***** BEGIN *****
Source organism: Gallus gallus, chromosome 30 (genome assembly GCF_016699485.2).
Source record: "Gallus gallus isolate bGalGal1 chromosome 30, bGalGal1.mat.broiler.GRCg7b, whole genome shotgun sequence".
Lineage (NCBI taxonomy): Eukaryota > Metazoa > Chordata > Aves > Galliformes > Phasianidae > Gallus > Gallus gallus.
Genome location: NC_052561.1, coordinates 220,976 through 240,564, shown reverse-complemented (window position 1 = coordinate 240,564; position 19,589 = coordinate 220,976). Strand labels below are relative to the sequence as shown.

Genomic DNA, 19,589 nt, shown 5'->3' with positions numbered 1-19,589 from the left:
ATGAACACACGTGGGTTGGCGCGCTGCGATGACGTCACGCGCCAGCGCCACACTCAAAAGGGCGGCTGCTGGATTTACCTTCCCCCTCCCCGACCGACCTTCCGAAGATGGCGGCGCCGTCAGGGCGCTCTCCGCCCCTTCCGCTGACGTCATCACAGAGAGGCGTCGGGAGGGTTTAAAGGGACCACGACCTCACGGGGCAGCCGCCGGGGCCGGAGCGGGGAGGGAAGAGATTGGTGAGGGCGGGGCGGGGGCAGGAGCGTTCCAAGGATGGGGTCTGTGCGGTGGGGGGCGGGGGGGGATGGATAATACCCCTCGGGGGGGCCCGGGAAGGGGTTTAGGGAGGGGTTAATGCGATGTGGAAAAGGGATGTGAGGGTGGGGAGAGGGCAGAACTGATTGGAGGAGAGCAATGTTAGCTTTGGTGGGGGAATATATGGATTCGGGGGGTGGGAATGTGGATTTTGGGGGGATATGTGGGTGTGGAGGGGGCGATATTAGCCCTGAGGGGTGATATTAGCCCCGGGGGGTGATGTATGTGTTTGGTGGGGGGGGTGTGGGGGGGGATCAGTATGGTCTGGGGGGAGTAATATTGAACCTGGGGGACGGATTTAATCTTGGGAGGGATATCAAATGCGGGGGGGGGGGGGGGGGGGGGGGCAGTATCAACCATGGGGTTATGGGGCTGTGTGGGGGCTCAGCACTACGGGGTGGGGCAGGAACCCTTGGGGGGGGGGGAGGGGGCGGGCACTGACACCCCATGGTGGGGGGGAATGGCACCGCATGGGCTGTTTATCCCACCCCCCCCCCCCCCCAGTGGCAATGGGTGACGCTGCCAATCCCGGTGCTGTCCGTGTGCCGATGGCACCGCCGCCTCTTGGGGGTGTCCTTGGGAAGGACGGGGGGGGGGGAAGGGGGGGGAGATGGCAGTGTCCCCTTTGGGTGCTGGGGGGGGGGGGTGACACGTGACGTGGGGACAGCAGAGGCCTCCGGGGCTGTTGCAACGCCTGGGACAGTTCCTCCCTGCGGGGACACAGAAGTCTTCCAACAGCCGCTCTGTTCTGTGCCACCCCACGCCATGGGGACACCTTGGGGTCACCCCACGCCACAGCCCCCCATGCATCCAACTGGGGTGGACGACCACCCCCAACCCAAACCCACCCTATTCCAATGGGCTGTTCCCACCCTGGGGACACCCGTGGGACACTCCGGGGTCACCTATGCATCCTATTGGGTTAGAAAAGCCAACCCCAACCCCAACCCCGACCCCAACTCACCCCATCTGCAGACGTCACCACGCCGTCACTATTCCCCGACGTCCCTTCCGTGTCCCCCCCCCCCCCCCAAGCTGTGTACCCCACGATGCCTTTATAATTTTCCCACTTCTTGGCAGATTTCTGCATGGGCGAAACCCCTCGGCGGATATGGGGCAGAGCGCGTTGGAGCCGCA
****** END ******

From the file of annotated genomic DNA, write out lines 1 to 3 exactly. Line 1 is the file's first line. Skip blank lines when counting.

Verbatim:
Source organism: Gallus gallus, chromosome 30 (genome assembly GCF_016699485.2).
Source record: "Gallus gallus isolate bGalGal1 chromosome 30, bGalGal1.mat.broiler.GRCg7b, whole genome shotgun sequence".
Lineage (NCBI taxonomy): Eukaryota > Metazoa > Chordata > Aves > Galliformes > Phasianidae > Gallus > Gallus gallus.